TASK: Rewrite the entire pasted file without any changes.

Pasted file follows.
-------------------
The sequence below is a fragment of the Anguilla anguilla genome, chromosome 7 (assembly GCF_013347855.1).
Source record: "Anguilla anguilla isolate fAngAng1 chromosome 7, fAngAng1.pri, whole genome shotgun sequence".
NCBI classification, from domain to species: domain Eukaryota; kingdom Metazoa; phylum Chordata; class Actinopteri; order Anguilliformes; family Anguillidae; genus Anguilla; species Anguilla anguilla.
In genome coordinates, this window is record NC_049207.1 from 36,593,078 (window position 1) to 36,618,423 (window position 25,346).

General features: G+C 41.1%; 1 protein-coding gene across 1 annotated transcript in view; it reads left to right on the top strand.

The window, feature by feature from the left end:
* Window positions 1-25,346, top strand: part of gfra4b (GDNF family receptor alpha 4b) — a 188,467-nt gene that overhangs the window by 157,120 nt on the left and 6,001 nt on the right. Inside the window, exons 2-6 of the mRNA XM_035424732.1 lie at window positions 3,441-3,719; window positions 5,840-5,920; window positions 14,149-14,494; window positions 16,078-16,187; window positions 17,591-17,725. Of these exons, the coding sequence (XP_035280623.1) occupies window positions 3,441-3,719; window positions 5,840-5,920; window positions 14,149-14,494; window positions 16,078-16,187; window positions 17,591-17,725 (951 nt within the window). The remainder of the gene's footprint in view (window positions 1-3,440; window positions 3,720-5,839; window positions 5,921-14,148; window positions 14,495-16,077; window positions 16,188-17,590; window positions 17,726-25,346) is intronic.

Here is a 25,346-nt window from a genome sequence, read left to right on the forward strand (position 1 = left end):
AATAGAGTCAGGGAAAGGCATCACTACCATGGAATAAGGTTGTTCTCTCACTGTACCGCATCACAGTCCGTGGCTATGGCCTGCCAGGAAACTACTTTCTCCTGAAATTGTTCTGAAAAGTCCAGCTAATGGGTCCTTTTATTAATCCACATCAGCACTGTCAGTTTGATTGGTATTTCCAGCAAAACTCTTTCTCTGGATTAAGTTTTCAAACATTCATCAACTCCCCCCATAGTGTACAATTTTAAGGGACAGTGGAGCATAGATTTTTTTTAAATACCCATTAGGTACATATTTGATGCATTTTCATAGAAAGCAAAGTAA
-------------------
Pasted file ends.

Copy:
The sequence below is a fragment of the Anguilla anguilla genome, chromosome 7 (assembly GCF_013347855.1).
Source record: "Anguilla anguilla isolate fAngAng1 chromosome 7, fAngAng1.pri, whole genome shotgun sequence".
NCBI classification, from domain to species: domain Eukaryota; kingdom Metazoa; phylum Chordata; class Actinopteri; order Anguilliformes; family Anguillidae; genus Anguilla; species Anguilla anguilla.
In genome coordinates, this window is record NC_049207.1 from 36,593,078 (window position 1) to 36,618,423 (window position 25,346).

General features: G+C 41.1%; 1 protein-coding gene across 1 annotated transcript in view; it reads left to right on the top strand.

The window, feature by feature from the left end:
* Window positions 1-25,346, top strand: part of gfra4b (GDNF family receptor alpha 4b) — a 188,467-nt gene that overhangs the window by 157,120 nt on the left and 6,001 nt on the right. Inside the window, exons 2-6 of the mRNA XM_035424732.1 lie at window positions 3,441-3,719; window positions 5,840-5,920; window positions 14,149-14,494; window positions 16,078-16,187; window positions 17,591-17,725. Of these exons, the coding sequence (XP_035280623.1) occupies window positions 3,441-3,719; window positions 5,840-5,920; window positions 14,149-14,494; window positions 16,078-16,187; window positions 17,591-17,725 (951 nt within the window). The remainder of the gene's footprint in view (window positions 1-3,440; window positions 3,720-5,839; window positions 5,921-14,148; window positions 14,495-16,077; window positions 16,188-17,590; window positions 17,726-25,346) is intronic.

Here is a 25,346-nt window from a genome sequence, read left to right on the forward strand (position 1 = left end):
AATAGAGTCAGGGAAAGGCATCACTACCATGGAATAAGGTTGTTCTCTCACTGTACCGCATCACAGTCCGTGGCTATGGCCTGCCAGGAAACTACTTTCTCCTGAAATTGTTCTGAAAAGTCCAGCTAATGGGTCCTTTTATTAATCCACATCAGCACTGTCAGTTTGATTGGTATTTCCAGCAAAACTCTTTCTCTGGATTAAGTTTTCAAACATTCATCAACTCCCCCCATAGTGTACAATTTTAAGGGACAGTGGAGCATAGATTTTTTTTAAATACCCATTAGGTACATATTTGATGCATTTTCATAGAAAGCAAAGTAA